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Find a minimal spanning set of vectors for the row space of A.

Matrix $A$
$\begin{bmatrix} 2&4&6&4 \\2&5&7&6 \\2&3&5&2 \end{bmatrix}$

I believe to solve this problem I need to preform elementary row operations to the reduced row echelon for. So I have reduced my matrix to

$\begin{bmatrix} 1&2&3&2 \\0&1&1&2 \\0&0&0&0 \end{bmatrix}$

However I am not sure if I should multiply row 1 by 1/2 or not. If I did not I would get

$\begin{bmatrix} 2&4&6&4 \\0&1&1&2 \\0&0&0&0 \end{bmatrix}$

So here my solution would be. A minimal spanning set for row(A) is the vectors [2 4 6 4] and [0 1 1 2] or should it be [1 2 3 2] and [0 1 1 2]

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    $\begingroup$ Either is correct. $\endgroup$ – Kaj Hansen Sep 28 '16 at 23:23
  • $\begingroup$ so reduced row echelon form doesn't need leading 1's in each row? $\endgroup$ – jh123 Sep 28 '16 at 23:23
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    $\begingroup$ The definition of RREF specifies leading $1$'s in each row, but as far as a spanning set is concerned, notice, for example, that the pair of vectors $(1, 0)$ and $(0, 1)$ and the pair of vectors $(2, 0)$ and $(0, 2)$ will both span $\mathbb{R}^2$. $\endgroup$ – Kaj Hansen Sep 28 '16 at 23:25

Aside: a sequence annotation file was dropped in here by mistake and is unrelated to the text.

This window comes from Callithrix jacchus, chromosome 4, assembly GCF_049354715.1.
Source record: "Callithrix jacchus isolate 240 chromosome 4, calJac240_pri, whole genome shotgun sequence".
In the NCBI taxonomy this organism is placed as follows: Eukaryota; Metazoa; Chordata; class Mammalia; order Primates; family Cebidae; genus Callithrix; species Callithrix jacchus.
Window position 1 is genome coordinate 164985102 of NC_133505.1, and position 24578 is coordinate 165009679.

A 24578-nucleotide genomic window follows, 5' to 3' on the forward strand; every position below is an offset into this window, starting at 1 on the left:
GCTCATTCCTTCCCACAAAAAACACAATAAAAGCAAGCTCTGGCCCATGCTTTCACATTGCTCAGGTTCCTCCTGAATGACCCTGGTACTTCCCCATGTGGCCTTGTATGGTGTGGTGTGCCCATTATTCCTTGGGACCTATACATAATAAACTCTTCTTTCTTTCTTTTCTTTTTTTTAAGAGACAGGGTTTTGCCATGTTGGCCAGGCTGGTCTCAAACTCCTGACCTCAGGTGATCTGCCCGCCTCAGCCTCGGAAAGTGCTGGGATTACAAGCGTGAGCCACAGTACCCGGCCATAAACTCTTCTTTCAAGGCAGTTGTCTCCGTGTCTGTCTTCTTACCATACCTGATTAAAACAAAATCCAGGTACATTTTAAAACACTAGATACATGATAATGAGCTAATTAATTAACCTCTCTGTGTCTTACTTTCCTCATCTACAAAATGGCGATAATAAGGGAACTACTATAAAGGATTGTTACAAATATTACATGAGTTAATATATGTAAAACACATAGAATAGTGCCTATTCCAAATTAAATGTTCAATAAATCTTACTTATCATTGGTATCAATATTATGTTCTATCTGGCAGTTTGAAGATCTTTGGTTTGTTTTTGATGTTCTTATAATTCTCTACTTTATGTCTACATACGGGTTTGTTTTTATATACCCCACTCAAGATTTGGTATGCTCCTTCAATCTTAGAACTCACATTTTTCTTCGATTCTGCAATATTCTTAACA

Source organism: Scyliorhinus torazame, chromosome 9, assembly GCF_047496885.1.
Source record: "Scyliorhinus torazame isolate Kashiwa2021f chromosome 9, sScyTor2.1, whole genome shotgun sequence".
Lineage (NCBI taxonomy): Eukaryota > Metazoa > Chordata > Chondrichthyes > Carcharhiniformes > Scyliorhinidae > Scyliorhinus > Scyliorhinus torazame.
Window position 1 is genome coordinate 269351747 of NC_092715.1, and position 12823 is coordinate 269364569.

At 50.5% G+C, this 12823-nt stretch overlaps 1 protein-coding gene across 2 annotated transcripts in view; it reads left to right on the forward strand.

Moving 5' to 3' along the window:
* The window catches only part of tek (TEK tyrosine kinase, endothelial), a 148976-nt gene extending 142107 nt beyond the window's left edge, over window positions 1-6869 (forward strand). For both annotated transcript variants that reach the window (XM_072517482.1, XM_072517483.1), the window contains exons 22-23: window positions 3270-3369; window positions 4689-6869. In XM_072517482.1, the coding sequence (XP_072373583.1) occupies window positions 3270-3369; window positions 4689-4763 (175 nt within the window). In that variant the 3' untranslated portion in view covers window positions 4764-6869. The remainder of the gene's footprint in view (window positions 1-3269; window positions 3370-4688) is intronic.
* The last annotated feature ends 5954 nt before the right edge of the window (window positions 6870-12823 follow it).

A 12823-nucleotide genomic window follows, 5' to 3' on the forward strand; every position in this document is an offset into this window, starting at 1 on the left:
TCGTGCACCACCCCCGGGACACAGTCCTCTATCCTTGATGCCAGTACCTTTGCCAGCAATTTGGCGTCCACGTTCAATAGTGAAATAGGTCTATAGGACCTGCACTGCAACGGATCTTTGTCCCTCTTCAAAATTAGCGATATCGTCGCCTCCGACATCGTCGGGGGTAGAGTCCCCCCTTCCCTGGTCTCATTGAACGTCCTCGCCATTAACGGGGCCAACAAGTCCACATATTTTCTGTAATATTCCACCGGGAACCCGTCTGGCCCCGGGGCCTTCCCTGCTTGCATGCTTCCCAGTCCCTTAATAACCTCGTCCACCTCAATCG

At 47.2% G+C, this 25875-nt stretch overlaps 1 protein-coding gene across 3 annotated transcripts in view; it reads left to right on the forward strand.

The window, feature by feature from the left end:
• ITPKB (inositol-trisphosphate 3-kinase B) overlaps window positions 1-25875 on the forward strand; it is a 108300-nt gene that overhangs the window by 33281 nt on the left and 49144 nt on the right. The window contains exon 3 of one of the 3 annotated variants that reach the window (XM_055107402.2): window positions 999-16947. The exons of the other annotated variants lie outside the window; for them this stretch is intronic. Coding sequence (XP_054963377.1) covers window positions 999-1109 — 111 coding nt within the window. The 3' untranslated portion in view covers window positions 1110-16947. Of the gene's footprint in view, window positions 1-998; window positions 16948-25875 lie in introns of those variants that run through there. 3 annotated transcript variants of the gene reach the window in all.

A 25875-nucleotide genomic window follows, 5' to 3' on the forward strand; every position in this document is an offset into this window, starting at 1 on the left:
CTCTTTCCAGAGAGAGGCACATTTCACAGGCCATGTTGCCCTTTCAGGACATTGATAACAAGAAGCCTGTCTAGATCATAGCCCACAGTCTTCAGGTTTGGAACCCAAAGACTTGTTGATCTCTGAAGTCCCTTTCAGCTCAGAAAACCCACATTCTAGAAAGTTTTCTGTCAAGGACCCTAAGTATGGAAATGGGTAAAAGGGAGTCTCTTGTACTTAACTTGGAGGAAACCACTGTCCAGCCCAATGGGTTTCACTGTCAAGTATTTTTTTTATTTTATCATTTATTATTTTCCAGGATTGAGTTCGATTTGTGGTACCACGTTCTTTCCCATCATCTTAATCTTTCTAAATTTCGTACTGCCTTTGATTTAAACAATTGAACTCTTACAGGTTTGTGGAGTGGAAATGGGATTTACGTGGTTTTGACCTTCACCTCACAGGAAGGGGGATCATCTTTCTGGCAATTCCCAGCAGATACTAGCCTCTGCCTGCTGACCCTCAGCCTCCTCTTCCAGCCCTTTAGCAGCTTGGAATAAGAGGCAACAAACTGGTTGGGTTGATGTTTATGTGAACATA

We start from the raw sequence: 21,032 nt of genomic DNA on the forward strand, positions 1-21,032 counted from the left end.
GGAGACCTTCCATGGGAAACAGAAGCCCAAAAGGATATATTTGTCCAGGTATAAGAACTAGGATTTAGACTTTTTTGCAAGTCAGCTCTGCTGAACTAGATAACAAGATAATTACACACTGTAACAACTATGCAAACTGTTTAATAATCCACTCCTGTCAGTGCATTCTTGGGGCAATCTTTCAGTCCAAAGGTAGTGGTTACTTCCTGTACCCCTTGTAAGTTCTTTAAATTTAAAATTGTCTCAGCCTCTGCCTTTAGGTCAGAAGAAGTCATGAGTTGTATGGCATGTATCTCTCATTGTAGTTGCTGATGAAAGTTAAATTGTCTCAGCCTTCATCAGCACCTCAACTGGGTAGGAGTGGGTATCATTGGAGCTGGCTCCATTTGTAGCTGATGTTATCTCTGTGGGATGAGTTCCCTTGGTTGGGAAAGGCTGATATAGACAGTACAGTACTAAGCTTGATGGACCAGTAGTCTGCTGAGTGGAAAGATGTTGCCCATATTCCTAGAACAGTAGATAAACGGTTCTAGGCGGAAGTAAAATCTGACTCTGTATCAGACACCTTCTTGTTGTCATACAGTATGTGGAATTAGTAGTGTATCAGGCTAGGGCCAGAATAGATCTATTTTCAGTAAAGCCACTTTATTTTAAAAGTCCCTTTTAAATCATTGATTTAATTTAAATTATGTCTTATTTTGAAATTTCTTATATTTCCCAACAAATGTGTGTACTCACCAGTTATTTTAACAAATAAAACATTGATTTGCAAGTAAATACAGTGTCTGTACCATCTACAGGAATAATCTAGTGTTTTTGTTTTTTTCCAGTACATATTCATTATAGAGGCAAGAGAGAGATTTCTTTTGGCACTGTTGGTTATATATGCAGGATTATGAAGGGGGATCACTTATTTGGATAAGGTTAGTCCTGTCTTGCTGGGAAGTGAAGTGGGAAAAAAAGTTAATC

• $\begingroup$ okay so leading 1s is not a concern in spanning sets but you still need to get it in descending form on the diagonal $\endgroup$ – jh123 Sep 28 '16 at 23:26
  • $\begingroup$ Backing up to the title question, a minimal spanning set for the rowspace is a basis for the rowspace. A row echelon form gives one (as does the reduced row echelon form), but these are not the only ways a basis can be constructed. $\endgroup$ – hardmath Sep 29 '16 at 3:02

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